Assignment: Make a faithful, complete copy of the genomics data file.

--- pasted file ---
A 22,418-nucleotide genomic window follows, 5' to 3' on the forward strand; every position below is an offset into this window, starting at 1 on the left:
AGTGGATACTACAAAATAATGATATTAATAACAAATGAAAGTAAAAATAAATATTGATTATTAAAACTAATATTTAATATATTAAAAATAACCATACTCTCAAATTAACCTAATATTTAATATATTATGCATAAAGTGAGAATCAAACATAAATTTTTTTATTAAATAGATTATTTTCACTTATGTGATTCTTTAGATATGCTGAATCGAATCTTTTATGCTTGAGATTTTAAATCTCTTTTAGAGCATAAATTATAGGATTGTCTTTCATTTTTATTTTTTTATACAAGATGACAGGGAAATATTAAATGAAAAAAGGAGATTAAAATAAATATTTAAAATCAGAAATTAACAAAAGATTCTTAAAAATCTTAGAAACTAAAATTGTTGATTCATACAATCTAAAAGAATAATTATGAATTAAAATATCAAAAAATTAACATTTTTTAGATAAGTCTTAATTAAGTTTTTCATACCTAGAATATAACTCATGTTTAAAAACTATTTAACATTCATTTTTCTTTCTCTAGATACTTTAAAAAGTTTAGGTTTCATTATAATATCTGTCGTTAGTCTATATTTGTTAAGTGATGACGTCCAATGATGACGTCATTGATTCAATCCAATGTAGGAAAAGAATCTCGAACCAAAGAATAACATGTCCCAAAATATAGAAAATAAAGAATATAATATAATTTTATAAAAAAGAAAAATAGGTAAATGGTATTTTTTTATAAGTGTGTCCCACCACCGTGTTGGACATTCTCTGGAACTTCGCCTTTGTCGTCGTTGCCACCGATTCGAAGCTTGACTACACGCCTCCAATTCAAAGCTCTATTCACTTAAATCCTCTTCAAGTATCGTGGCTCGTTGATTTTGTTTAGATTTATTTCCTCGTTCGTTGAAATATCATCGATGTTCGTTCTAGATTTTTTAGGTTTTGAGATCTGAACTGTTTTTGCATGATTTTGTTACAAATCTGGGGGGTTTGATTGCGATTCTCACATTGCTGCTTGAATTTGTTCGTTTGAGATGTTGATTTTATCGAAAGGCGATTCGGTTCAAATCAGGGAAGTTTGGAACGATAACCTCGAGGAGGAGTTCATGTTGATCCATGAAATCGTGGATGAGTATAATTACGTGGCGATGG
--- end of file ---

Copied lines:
A 22,418-nucleotide genomic window follows, 5' to 3' on the forward strand; every position below is an offset into this window, starting at 1 on the left:
AGTGGATACTACAAAATAATGATATTAATAACAAATGAAAGTAAAAATAAATATTGATTATTAAAACTAATATTTAATATATTAAAAATAACCATACTCTCAAATTAACCTAATATTTAATATATTATGCATAAAGTGAGAATCAAACATAAATTTTTTTATTAAATAGATTATTTTCACTTATGTGATTCTTTAGATATGCTGAATCGAATCTTTTATGCTTGAGATTTTAAATCTCTTTTAGAGCATAAATTATAGGATTGTCTTTCATTTTTATTTTTTTATACAAGATGACAGGGAAATATTAAATGAAAAAAGGAGATTAAAATAAATATTTAAAATCAGAAATTAACAAAAGATTCTTAAAAATCTTAGAAACTAAAATTGTTGATTCATACAATCTAAAAGAATAATTATGAATTAAAATATCAAAAAATTAACATTTTTTAGATAAGTCTTAATTAAGTTTTTCATACCTAGAATATAACTCATGTTTAAAAACTATTTAACATTCATTTTTCTTTCTCTAGATACTTTAAAAAGTTTAGGTTTCATTATAATATCTGTCGTTAGTCTATATTTGTTAAGTGATGACGTCCAATGATGACGTCATTGATTCAATCCAATGTAGGAAAAGAATCTCGAACCAAAGAATAACATGTCCCAAAATATAGAAAATAAAGAATATAATATAATTTTATAAAAAAGAAAAATAGGTAAATGGTATTTTTTTATAAGTGTGTCCCACCACCGTGTTGGACATTCTCTGGAACTTCGCCTTTGTCGTCGTTGCCACCGATTCGAAGCTTGACTACACGCCTCCAATTCAAAGCTCTATTCACTTAAATCCTCTTCAAGTATCGTGGCTCGTTGATTTTGTTTAGATTTATTTCCTCGTTCGTTGAAATATCATCGATGTTCGTTCTAGATTTTTTAGGTTTTGAGATCTGAACTGTTTTTGCATGATTTTGTTACAAATCTGGGGGGTTTGATTGCGATTCTCACATTGCTGCTTGAATTTGTTCGTTTGAGATGTTGATTTTATCGAAAGGCGATTCGGTTCAAATCAGGGAAGTTTGGAACGATAACCTCGAGGAGGAGTTCATGTTGATCCATGAAATCGTGGATGAGTATAATTACGTGGCGATGG